Dr Rowena Kennedy-Epstein

BA (Bard), MFA (CUNY), PhD (CUNY)

  • BS8 1TB

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Personal profile

Research interests

 

My research explores the relationships between politics, gender, and experimental forms in twentieth- and twenty-first century writing by women. Much of my work is focused on transnational modernisms and I’m especially interested in how women writers document and theorize dissident and radical histories through forms that defy the boundaries of gender and genre. I'm especially interested in how race and gender inform literary reception, disciplinary norms and publishing practices. I spend a lot of my time in archives thinking about how the unpublished work gives us access to new kinds of interpretive opportunities that can lead to a more complex understanding of historical periods, political communities, and the literary forms that are created to engage them.

I recovered and edited the American poet Muriel Rukeyser’s lost Spanish Civil War novel Savage Coast (The Feminist Press, 2013), as well as materials included in the edition “Barcelona, 1936” & Selections from the Spanish Civil War Archive (Lost&Found, 2011). My scholarship and writing have appeared in Modern Fiction Studies, The Journal of Narrative Theory, Textual Practice, Modernism/Modernity, Literature and History, The Paris Review, and Harper’s, among other places. And I edited a special issue on Women's Experimental Forms for JNT: The Journal of Narrative Theory.

My book, Unfinished Spirit: Muriel Rukeyser's Twentieth Century (Cornell University Press, 2022) explores Rukeyser's unfinished experimental, interdisciplinary texts written between 1939 and 1960. Despite her status as an influential poet and writer whose work was often at the forefront of artistic and political movements, many of Rukeyser’s most ambitious projects were suppressed by Cold War gender and political orthodoxies, remaining unpublished in her archive. Theoretically ambitious, multi-genre, sometimes collaborative, these texts continued the radical, avant-garde project of modernism and traced a polyphonic American tradition that challenged an increasingly hegemonic Cold War culture. Rukeyser’s unpublished works give us a unique view of the conditions that produce a text’s unfinished-ness—the sexism of editors, the withdrawal of funding and publishing contracts, political censure and intellectual derision, motherhood and economic precarity—and they are also bound together by Rukeyser’s radical vision of artistic creation and political engagement. It is through the recovery of these unfinished, “wasted” texts that we can better understand how twentieth-century ideologies of exclusion have been formed through literary and academic values; but it is also through these texts that we can uncover the kinds of complex, feminist approaches necessary for dismantling these very same ideologies.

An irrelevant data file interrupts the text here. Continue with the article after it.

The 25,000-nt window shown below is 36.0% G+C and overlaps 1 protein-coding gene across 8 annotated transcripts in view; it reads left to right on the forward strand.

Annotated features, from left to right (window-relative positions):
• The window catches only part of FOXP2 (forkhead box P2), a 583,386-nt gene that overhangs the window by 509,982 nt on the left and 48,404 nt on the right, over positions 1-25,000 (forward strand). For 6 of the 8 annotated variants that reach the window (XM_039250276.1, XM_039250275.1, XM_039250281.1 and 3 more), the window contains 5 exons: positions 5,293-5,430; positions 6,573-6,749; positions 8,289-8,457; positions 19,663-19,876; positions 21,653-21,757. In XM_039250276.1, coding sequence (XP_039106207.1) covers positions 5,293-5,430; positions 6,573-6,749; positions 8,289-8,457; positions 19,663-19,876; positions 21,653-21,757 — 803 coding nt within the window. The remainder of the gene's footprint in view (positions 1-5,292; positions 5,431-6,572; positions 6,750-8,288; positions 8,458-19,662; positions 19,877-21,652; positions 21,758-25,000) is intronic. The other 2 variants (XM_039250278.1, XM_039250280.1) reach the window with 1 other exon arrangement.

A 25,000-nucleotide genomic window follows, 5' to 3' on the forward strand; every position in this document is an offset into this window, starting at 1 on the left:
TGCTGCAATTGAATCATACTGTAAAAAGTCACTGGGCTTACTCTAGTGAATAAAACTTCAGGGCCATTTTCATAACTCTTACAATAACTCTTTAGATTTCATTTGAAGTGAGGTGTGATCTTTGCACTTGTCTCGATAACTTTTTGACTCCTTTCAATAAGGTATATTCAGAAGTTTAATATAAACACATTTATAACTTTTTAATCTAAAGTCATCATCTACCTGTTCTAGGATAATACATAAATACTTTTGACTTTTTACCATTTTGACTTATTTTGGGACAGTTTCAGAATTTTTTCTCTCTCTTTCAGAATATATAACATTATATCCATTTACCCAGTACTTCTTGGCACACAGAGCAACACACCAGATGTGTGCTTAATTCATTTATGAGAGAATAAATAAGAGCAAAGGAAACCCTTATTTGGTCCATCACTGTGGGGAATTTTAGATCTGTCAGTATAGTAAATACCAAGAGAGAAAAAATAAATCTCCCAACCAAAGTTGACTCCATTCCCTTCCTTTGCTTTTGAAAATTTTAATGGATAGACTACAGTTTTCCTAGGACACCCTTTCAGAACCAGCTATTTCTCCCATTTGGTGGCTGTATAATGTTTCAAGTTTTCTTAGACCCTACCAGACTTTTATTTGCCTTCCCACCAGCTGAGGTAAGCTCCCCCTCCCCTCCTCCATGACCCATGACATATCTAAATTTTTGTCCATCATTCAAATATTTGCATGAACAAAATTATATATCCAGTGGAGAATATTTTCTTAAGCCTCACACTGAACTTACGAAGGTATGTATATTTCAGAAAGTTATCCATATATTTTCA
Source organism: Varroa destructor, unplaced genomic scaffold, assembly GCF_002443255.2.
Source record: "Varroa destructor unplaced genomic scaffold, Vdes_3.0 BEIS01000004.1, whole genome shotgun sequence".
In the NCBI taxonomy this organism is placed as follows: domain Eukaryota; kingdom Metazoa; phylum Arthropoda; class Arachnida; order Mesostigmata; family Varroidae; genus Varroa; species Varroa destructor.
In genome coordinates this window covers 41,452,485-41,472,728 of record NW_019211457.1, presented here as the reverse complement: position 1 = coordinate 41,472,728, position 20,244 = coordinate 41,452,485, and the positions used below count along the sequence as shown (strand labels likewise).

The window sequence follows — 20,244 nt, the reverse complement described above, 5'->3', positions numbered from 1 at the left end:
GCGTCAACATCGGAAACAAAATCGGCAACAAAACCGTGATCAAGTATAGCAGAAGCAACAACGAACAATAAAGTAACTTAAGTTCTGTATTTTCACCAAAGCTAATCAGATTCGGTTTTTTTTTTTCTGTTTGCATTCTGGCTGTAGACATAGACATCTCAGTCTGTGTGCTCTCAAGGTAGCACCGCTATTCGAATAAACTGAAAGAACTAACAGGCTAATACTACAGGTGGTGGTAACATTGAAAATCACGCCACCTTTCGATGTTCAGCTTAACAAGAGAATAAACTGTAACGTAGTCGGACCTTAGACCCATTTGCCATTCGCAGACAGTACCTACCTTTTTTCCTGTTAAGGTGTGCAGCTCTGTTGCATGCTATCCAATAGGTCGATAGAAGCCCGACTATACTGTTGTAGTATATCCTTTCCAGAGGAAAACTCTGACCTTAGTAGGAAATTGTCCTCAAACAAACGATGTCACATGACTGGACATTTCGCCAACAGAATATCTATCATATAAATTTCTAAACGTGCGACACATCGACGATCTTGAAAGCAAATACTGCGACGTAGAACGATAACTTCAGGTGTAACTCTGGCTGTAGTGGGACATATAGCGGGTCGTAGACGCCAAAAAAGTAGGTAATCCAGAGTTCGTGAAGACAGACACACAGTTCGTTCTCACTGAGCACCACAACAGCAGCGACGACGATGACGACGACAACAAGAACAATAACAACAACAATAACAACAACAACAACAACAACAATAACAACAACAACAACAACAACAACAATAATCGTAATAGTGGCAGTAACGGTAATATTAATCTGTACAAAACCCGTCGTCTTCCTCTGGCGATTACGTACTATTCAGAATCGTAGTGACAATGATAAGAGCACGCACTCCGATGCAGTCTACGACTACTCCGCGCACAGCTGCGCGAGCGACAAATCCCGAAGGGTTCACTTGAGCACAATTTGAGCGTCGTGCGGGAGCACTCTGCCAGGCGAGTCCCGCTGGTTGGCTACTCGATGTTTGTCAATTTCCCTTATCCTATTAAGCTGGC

Extending from my scholarly book, I am writing the first biography of Rukeyser for Bloomsbury (2025), as well as co-editing Rukeyser's Selected Prose for Cornell UP (2023). 

Research Interests: 
Women writers; theories of feminism, gender, and sexuality; modernism, especially in transnational contexts; critical race studies; writing on war; political commitment; the archive and textual scholarship; experimental forms and the avant-garde; American literature; transatlantic cultural studies; poetry and poetics; the documentary; multi-ethnic literatures; political activism and protest; visual culture.

I’ve supervised PhD students on a range of topics, including modernist women’s anti-fascist journalism, women writers and the BBC, modernism and the politics of education, post-war feminist graphic novels, spirituality and the feminist avant-garde, and feminist sensory studies.

Current and recent courses include:

The American Avant-garde
War Stories: Women Writers and Conflict from WWI to 9/11
Twentieth-Century Women Writers
The Spanish Civil War in British and American Writing
Transatlantic Women Modernists
Celebrity Cultures: Icons, Industry and Aesthetics.
Literature 1900-Present

 

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